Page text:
This article originally appeared on PA Post.
A Pennsylvania legislator wants to expand mail-in balloting in the state as a way to protect vulnerable populations from the spread of coronavirus.
State Rep. Kevin Boyle (D-Philadelphia/Montgomery) introduced a bill to require counties and the Department of State to send ballots with prepaid return postage to every single voter in the commonwealth
“Our election workers are disproportionately seniors, if not majority seniors,” Boyle said, noting older adults are most vulnerable to COVID-19.
“So, we need to take precautions. And I think we need to set the scene legislatively when we get back next week to prepare for a mail-in primary, either at the end of April or … delay(ed) a few weeks,” he said.
The proposed legislation would maintain in-person voting as an option, and would provide $40 million for printing and postage costs for both the primary and general election.
Poll worker absences were a problem in some states that have already held presidential primaries, and some county election directors say it could be a problem in Pennsylvania. Local officials report that some workers are already expressing concerns about working the polls for the state’s April 28 primary.
But some county election directors say Boyle’s HB 2367, if enacted, would complicate matters and wouldn’t achieve the’ stated goal of mitigating health risks. A mail-only primary is a better option – but would present major issues, at least for some counties, says Mercer County Election Director Jeff Greenburg.
“You’re literally asking a county to become a mini postal service in weeks,” Greenburg said Friday. “There are some places that might be able to handle it. But for many counties, especially smaller counties, I think it would be extremely problematic.”
Vendor capacity is one question to consider, he said, and the resources required would not be limited to postage.
“You’re talking about a completely different process with significant amounts of equipment. Expensive equipment, such as mail sorters, maybe signature verifiers, letter openers, paper joggers,” Greenburg said. “There are so many different things.”
Boyle acknowledged such concerns are valid, but said the prospect of running the primary April 28 as usual “is highly problematic.”
“If you look at the growth of this virus and other countries, like Italy, like China, like South Korea, this is only the beginning,” he said. “In all likelihood, it’s only going to get worse.”
But the bill as written would create a nightmare for counties, said Lycoming County Election Director Forrest Lehman.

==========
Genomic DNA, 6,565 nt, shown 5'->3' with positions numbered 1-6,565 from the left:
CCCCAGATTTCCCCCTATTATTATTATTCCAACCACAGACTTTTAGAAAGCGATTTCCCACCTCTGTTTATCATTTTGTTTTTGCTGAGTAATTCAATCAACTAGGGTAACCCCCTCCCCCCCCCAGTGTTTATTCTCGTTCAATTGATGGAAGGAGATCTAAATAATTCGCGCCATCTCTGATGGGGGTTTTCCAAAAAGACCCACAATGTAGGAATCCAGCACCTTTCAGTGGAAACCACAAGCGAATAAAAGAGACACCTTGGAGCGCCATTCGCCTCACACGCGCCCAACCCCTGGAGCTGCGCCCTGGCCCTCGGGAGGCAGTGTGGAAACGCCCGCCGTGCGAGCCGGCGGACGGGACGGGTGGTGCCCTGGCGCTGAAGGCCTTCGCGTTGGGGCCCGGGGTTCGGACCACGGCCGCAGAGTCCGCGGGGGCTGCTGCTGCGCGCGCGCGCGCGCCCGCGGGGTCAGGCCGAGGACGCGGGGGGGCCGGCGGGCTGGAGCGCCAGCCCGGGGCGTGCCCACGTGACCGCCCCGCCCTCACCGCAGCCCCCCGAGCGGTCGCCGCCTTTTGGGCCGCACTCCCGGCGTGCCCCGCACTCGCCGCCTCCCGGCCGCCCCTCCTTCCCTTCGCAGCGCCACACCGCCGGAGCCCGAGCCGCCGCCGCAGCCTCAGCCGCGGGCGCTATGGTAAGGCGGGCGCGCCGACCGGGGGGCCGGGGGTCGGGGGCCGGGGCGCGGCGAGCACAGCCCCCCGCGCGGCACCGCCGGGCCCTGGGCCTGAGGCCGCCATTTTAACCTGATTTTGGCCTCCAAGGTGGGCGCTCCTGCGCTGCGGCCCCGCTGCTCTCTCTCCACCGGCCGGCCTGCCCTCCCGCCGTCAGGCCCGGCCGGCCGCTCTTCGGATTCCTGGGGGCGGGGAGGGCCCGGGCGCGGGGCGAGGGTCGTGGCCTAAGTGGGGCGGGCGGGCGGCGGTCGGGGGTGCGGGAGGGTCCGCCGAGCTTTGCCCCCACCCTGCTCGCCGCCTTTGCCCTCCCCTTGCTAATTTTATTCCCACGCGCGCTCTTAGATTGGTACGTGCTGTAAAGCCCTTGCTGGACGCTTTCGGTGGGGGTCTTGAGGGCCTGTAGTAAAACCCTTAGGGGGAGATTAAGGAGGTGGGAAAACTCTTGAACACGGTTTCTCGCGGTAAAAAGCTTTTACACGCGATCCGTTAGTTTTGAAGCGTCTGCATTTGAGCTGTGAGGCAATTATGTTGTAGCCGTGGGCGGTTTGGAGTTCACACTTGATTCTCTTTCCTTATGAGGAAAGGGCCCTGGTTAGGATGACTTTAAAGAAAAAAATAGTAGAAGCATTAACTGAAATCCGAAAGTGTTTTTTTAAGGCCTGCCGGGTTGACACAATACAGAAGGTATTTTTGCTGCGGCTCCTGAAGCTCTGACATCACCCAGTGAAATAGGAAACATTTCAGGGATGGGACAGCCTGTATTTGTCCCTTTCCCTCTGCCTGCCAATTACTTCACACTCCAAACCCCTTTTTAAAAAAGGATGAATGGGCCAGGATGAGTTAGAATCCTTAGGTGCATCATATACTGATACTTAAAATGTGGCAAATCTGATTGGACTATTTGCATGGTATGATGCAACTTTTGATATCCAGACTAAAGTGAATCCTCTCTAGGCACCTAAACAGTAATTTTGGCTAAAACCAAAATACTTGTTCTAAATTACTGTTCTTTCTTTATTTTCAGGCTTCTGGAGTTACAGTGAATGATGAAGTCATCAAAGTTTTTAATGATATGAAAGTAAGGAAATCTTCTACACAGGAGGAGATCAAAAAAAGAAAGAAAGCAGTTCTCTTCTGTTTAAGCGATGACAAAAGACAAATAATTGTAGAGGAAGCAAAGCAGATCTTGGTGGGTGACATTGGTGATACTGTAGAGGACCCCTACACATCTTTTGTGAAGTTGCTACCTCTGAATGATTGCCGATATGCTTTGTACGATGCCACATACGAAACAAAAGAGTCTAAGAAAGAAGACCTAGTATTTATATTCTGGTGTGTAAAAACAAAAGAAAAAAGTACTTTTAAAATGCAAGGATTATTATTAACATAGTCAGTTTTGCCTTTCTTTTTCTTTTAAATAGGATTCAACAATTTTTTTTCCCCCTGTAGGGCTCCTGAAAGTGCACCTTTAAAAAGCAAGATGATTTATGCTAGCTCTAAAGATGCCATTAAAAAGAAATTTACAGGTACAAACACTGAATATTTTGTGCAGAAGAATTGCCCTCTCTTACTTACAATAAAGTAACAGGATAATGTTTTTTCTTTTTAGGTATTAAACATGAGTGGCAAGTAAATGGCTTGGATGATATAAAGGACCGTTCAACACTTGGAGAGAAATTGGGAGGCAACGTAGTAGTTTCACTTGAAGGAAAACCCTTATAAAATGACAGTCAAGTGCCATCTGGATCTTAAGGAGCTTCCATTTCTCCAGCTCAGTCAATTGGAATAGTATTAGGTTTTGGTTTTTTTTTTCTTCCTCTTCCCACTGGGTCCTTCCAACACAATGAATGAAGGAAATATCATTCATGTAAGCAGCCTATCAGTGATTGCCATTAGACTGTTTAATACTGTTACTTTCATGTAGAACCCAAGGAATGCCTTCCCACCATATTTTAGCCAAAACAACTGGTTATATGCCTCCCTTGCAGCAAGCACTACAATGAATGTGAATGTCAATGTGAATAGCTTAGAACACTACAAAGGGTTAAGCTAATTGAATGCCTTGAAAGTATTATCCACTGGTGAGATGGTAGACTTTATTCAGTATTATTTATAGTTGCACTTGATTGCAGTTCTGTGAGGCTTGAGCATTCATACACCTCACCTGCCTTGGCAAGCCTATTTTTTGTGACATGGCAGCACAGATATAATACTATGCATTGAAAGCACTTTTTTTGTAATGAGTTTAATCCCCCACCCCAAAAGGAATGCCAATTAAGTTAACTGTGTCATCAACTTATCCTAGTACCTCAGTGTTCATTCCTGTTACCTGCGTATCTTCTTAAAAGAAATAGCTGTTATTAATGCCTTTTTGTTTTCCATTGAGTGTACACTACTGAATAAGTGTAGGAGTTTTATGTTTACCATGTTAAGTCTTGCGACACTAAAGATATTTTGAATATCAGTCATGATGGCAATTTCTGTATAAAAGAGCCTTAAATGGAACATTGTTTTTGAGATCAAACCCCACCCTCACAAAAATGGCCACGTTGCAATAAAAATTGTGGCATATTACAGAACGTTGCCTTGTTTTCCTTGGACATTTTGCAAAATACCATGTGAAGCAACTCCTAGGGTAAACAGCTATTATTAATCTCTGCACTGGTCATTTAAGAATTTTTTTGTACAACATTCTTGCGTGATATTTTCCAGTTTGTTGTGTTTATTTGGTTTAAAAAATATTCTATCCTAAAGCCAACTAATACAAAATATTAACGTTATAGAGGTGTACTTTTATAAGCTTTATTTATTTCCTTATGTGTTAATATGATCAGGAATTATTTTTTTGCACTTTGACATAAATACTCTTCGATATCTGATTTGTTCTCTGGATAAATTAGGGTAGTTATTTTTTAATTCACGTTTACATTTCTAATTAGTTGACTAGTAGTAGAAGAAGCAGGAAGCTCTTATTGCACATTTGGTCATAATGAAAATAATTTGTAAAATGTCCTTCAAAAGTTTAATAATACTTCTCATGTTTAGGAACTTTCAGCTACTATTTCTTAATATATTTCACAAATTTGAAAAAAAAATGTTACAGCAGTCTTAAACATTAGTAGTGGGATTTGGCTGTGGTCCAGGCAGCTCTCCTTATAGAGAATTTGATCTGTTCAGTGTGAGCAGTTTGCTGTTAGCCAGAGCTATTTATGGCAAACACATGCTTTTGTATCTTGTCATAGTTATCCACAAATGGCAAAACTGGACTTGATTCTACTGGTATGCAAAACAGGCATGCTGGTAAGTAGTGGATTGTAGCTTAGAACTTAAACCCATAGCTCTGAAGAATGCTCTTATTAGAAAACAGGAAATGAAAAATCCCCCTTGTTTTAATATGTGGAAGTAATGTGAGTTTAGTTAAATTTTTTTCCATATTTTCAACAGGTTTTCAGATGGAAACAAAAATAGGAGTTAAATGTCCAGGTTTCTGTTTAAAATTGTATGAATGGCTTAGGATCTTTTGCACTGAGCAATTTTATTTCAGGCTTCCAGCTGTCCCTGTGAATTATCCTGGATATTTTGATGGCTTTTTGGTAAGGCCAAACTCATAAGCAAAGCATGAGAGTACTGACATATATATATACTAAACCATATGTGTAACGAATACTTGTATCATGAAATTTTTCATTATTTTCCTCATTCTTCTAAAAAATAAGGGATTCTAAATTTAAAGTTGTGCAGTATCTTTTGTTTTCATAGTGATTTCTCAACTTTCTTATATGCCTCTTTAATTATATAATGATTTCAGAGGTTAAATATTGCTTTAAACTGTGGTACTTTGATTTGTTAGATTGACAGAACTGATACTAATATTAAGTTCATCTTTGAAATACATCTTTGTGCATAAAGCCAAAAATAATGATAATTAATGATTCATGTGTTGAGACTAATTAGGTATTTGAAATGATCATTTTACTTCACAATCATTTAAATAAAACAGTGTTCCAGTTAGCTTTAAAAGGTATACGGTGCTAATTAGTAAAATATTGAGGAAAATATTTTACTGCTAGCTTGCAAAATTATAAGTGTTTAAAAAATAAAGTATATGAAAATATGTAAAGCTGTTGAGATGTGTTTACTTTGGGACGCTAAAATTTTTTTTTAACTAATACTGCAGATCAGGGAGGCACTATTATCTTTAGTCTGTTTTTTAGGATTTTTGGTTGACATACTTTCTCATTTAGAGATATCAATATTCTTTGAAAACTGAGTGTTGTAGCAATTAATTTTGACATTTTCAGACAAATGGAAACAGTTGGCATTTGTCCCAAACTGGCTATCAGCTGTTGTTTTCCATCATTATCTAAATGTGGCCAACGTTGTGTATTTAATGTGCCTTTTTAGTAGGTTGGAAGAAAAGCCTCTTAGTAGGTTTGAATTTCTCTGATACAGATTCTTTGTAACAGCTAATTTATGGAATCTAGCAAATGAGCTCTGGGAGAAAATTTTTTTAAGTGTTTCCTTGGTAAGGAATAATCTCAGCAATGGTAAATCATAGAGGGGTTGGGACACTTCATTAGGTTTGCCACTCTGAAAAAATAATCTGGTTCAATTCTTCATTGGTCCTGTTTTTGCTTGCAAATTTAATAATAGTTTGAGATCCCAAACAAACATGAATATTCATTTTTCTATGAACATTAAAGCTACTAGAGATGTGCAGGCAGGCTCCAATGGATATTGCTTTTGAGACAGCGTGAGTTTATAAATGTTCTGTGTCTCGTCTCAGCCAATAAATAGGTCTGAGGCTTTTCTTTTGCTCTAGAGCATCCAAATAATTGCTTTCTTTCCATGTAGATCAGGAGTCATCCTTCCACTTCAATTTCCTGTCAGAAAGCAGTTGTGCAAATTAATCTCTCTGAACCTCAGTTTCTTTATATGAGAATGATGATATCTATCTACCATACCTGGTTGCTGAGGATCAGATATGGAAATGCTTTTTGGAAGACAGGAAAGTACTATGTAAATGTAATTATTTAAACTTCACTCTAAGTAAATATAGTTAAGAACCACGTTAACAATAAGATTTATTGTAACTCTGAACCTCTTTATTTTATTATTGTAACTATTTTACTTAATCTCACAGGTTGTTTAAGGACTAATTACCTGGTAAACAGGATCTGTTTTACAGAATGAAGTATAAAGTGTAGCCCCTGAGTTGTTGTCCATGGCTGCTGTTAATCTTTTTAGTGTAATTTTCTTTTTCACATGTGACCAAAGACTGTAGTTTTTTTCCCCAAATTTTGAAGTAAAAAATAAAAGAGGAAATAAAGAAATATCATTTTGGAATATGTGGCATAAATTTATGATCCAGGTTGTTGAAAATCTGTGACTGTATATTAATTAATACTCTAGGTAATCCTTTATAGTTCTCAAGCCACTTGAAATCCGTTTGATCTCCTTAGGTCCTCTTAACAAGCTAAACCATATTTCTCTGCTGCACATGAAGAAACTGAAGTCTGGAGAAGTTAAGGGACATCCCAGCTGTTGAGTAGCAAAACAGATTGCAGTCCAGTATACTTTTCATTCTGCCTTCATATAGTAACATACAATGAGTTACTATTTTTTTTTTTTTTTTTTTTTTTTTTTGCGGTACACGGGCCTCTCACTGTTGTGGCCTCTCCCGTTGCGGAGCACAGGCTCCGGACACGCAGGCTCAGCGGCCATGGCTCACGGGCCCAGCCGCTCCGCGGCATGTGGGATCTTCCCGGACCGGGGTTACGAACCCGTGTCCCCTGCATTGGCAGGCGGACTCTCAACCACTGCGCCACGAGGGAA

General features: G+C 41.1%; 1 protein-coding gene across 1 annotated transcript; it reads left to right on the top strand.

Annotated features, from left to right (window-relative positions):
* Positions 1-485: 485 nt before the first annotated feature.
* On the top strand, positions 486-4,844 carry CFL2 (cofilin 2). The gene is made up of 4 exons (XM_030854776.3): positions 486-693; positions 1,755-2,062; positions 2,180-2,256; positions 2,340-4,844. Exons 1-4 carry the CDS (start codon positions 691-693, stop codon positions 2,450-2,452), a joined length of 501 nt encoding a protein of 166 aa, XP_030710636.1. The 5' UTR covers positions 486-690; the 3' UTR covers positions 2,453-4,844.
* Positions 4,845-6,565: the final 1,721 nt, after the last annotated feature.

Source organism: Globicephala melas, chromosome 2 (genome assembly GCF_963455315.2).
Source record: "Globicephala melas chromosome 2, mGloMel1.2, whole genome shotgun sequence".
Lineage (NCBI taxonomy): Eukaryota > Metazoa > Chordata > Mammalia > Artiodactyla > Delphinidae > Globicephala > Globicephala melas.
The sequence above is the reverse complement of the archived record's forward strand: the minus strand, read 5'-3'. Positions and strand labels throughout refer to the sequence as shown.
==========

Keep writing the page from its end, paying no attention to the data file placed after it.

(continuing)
“Given the premise of the bill is to address a public health issue, then it doesn’t make sense that it would permit voters and election workers to gather together in a polling place,” Lehman said. “It’s the worst of all worlds for counties. You have to mail ballots and stuff envelopes. You also have to run your complete precinct-based election. … It’s horrifying to even contemplate.”
Boyle says the legislature cannot shut down in-person voting without amending the state constitution, a process that would take until at least 2021 (provided lawmakers pass identical bills in two consecutive sessions and voters approve it in a referendum.
A faster approach would have to come from Gov. Tom Wolf’s administration, he said.
And if voting by mail is mandated for the April 28 primary, Boyle said his bill would get money into the pipeline to help cover associated costs.
Gov. Tom Wolf told reporters Friday his administration hasn’t ruled out postponing a special election in Bucks County or the presidential primary (as Louisiana has). He also said he hopes people vote by mail.
Earlier this week, Pennsylvania Department of State spokeswoman Wanda Murren confirmed an all-mail primary wasn’t being considered.
Murren declined Friday to comment on Boyle’s bill or mechanisms for changing specific election procedures. She wrote in an email:
“The Department of State is having comprehensive discussions about a range of potential options for the April primary election … in consultation with the Department of Health, the governor’s office, the legislature and the counties. Our focus is on best ways to protect the integrity of the election while safeguarding public health. We will immediately notify the public if there are to be any changes in primary or special-election voting. In the meantime, we remind Pennsylvania voters that the new mail-in ballot option provides a valuable alternative and can be used for any reason or no reason at all.”
Editor’s note: This post was updated to correct Gov. Wolf’s statement on the possibility of delaying the primary.